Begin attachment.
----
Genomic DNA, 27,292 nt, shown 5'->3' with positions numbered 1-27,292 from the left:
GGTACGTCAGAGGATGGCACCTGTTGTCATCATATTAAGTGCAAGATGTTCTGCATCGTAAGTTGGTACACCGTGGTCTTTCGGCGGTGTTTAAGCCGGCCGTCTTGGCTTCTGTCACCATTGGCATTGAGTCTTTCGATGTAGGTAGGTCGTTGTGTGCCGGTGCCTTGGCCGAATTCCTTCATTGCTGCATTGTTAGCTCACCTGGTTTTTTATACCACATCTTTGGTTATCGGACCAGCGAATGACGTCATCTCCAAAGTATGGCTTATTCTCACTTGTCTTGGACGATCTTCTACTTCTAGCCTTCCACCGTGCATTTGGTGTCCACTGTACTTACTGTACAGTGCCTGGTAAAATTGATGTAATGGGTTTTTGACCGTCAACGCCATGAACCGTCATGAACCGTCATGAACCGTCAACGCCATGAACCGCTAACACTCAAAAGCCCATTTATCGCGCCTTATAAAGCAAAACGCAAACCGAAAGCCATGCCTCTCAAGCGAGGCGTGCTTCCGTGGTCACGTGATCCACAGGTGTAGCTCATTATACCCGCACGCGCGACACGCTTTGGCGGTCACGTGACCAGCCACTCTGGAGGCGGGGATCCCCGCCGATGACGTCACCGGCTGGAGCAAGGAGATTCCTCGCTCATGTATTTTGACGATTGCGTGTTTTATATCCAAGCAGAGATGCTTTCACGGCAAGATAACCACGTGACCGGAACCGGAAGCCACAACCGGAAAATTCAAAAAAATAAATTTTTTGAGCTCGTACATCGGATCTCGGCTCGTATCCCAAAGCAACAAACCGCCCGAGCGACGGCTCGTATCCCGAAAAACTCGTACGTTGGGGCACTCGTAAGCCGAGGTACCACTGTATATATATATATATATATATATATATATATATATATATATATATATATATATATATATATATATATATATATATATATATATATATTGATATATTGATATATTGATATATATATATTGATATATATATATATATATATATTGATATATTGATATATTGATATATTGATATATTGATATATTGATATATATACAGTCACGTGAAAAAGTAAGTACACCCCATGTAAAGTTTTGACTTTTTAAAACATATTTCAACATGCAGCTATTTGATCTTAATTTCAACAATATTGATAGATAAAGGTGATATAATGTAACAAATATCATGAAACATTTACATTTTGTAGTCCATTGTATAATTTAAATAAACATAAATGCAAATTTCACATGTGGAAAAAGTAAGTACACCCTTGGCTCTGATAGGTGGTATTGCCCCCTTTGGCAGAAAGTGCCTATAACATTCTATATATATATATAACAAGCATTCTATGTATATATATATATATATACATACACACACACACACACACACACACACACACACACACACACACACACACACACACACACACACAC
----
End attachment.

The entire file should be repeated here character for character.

Genomic DNA, 27,292 nt, shown 5'->3' with positions numbered 1-27,292 from the left:
GGTACGTCAGAGGATGGCACCTGTTGTCATCATATTAAGTGCAAGATGTTCTGCATCGTAAGTTGGTACACCGTGGTCTTTCGGCGGTGTTTAAGCCGGCCGTCTTGGCTTCTGTCACCATTGGCATTGAGTCTTTCGATGTAGGTAGGTCGTTGTGTGCCGGTGCCTTGGCCGAATTCCTTCATTGCTGCATTGTTAGCTCACCTGGTTTTTTATACCACATCTTTGGTTATCGGACCAGCGAATGACGTCATCTCCAAAGTATGGCTTATTCTCACTTGTCTTGGACGATCTTCTACTTCTAGCCTTCCACCGTGCATTTGGTGTCCACTGTACTTACTGTACAGTGCCTGGTAAAATTGATGTAATGGGTTTTTGACCGTCAACGCCATGAACCGTCATGAACCGTCATGAACCGTCAACGCCATGAACCGCTAACACTCAAAAGCCCATTTATCGCGCCTTATAAAGCAAAACGCAAACCGAAAGCCATGCCTCTCAAGCGAGGCGTGCTTCCGTGGTCACGTGATCCACAGGTGTAGCTCATTATACCCGCACGCGCGACACGCTTTGGCGGTCACGTGACCAGCCACTCTGGAGGCGGGGATCCCCGCCGATGACGTCACCGGCTGGAGCAAGGAGATTCCTCGCTCATGTATTTTGACGATTGCGTGTTTTATATCCAAGCAGAGATGCTTTCACGGCAAGATAACCACGTGACCGGAACCGGAAGCCACAACCGGAAAATTCAAAAAAATAAATTTTTTGAGCTCGTACATCGGATCTCGGCTCGTATCCCAAAGCAACAAACCGCCCGAGCGACGGCTCGTATCCCGAAAAACTCGTACGTTGGGGCACTCGTAAGCCGAGGTACCACTGTATATATATATATATATATATATATATATATATATATATATATATATATATATATATATATATATATATATATATATATATATATATTGATATATTGATATATTGATATATATATATTGATATATATATATATATATATATTGATATATTGATATATTGATATATTGATATATTGATATATTGATATATATACAGTCACGTGAAAAAGTAAGTACACCCCATGTAAAGTTTTGACTTTTTAAAACATATTTCAACATGCAGCTATTTGATCTTAATTTCAACAATATTGATAGATAAAGGTGATATAATGTAACAAATATCATGAAACATTTACATTTTGTAGTCCATTGTATAATTTAAATAAACATAAATGCAAATTTCACATGTGGAAAAAGTAAGTACACCCTTGGCTCTGATAGGTGGTATTGCCCCCTTTGGCAGAAAGTGCCTATAACATTCTATATATATATATAACAAGCATTCTATGTATATATATATATATATACATACACACACACACACACACACACACACACACACACACACACACACACACACACACACACACACAC